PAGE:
Local Greenhouse Gas Inventories
Start with Local Government Operations
After adopting the pledge, most Climate Smart Communities begin by conducting an inventory of the emissions of greenhouse gases (GHGs) from their own government operations. As a second step, localities can move forward by expanding their inventories to include emissions from the community at large. The How-to page recommends tools for conducting GHG inventories.
GHG inventories provide the basis for successful emissions reduction. With an inventory, a community can set a target for reducing emissions, identify its options and mold an effective local climate action plan for improvements that also can save energy and taxpayer dollars. Inventory updates demonstrate the community's progress in reducing GHG emissions, and reveal any mid-course correction needed to stay on target. Many communities find annual updates to their municipal operations inventories useful, while community inventories can be updated less frequently, e.g., every three to five years.
Nearly all of New York's GHG emissions come from three sectors: transportation (34 percent of total CO2e), residential, commercial and industrial buildings (38 percent), and power supply and delivery (23 percent). Most of the remaining 5 percent of emissions result from agricultural activities and waste management. A detailed statewide GHG emissions inventory is available as a supporting document to the 2009 New York State Energy Plan [link at right].
Conducting a Local Greenhouse Gas (GHG) Inventory
Local governments can inventory GHG emissions from their own operations only, or can seek to account for all GHG emissions within their boundaries.
- Municipal or operational inventories represent an accounting of the GHG emissions associated with local government operations, such as utility usage in government buildings and street lighting, or fuel consumption in municipal vehicle fleets and solid waste management activities.
- Community inventories count both municipal government emissions and emissions from other sources within the municipal borders. Typically counted in a community inventory are utility and heating fuel usage by non-municipal buildings, transportation fuels consumed by vehicles traveling through the municipality, and emissions associated with wastes generated by community residents (even if the wastes are disposed outside the municipality).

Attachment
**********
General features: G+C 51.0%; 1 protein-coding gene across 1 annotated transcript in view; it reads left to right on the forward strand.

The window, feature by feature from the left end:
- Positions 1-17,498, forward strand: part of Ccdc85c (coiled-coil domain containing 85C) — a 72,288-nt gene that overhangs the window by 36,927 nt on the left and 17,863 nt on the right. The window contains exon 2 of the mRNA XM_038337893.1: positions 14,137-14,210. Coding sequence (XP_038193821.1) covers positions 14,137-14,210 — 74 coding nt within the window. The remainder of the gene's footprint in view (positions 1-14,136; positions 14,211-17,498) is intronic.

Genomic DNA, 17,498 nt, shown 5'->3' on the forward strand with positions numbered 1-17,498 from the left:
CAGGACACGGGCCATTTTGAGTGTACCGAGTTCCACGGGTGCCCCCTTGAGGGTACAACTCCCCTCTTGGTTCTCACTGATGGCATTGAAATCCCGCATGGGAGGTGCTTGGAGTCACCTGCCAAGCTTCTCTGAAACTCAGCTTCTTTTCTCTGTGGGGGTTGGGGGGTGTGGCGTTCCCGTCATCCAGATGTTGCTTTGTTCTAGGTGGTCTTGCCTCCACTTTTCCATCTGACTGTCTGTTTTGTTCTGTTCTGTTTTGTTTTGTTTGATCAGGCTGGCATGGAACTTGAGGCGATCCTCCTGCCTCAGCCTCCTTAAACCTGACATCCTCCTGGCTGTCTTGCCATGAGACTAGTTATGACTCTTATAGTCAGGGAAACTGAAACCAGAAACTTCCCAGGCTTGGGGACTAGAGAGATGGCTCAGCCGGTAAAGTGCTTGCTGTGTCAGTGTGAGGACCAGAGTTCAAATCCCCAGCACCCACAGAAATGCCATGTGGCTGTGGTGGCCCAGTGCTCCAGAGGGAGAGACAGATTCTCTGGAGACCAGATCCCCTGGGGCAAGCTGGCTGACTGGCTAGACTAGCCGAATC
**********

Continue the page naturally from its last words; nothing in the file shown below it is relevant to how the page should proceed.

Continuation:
To identify opportunities to reduce GHG emissions, the local inventory must be accurate and must support the full scope of the community's climate protection goal. In addition to the inventory of existing emissions, some communities also develop business-as-usual emission forecasts that provide further benchmarks for planning and for monitoring progress.
Greenhouse Gas Inventory Resources
GHG emissions inventory protocols ensure that local inventories are accurate and appropriate to meet each community's needs and that they use consistent methods.
The CSC program has in place four regional Climate Smart Community coordinators who are available to provide direct assistance to CSCs within their regions as they conduct their greenhouse gas inventories. Each contractor has developed a regional greenhouse gas inventory for the entire region it serves (see each CSC Coordinator's regional webpage). A fifth CSC contractor is available to provide indirect inventory assistance to communities outside the pilot regions and coordinate regional greenhouse gas inventory efforts conducted under both the Climate Smart Communities and Cleaner, Greener Communities regional sustainability planning programs.
More about Local Greenhouse Gas Inventories:
- How to: Local Greenhouse Gas Inventories - Information on greenhouse gas inventory protocols, tools and techniques for Climate Smart Communities.